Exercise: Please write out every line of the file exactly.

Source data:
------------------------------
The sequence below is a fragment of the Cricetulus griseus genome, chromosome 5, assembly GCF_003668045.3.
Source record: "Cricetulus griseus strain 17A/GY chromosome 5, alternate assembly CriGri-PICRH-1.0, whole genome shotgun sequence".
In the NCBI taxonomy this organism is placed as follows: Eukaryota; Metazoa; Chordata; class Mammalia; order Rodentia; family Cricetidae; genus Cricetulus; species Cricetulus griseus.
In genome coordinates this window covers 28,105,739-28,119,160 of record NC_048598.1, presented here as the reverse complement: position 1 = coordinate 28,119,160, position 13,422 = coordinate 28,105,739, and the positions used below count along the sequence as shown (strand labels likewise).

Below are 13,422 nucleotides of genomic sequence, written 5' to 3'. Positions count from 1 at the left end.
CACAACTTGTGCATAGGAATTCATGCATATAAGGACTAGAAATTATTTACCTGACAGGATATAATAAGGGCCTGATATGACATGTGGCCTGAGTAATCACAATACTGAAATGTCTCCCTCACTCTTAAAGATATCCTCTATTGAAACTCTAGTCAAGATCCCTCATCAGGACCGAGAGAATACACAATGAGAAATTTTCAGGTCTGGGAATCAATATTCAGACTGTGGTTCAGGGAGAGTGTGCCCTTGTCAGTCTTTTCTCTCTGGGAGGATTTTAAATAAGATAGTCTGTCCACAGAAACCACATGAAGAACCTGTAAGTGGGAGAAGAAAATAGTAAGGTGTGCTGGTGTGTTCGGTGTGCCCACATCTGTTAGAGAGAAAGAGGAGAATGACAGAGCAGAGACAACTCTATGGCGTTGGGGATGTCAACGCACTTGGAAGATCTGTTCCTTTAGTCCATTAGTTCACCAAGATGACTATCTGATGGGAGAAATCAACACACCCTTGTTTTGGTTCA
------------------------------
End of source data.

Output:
The sequence below is a fragment of the Cricetulus griseus genome, chromosome 5, assembly GCF_003668045.3.
Source record: "Cricetulus griseus strain 17A/GY chromosome 5, alternate assembly CriGri-PICRH-1.0, whole genome shotgun sequence".
In the NCBI taxonomy this organism is placed as follows: Eukaryota; Metazoa; Chordata; class Mammalia; order Rodentia; family Cricetidae; genus Cricetulus; species Cricetulus griseus.
In genome coordinates this window covers 28,105,739-28,119,160 of record NC_048598.1, presented here as the reverse complement: position 1 = coordinate 28,119,160, position 13,422 = coordinate 28,105,739, and the positions used below count along the sequence as shown (strand labels likewise).

Below are 13,422 nucleotides of genomic sequence, written 5' to 3'. Positions count from 1 at the left end.
CACAACTTGTGCATAGGAATTCATGCATATAAGGACTAGAAATTATTTACCTGACAGGATATAATAAGGGCCTGATATGACATGTGGCCTGAGTAATCACAATACTGAAATGTCTCCCTCACTCTTAAAGATATCCTCTATTGAAACTCTAGTCAAGATCCCTCATCAGGACCGAGAGAATACACAATGAGAAATTTTCAGGTCTGGGAATCAATATTCAGACTGTGGTTCAGGGAGAGTGTGCCCTTGTCAGTCTTTTCTCTCTGGGAGGATTTTAAATAAGATAGTCTGTCCACAGAAACCACATGAAGAACCTGTAAGTGGGAGAAGAAAATAGTAAGGTGTGCTGGTGTGTTCGGTGTGCCCACATCTGTTAGAGAGAAAGAGGAGAATGACAGAGCAGAGACAACTCTATGGCGTTGGGGATGTCAACGCACTTGGAAGATCTGTTCCTTTAGTCCATTAGTTCACCAAGATGACTATCTGATGGGAGAAATCAACACACCCTTGTTTTGGTTCA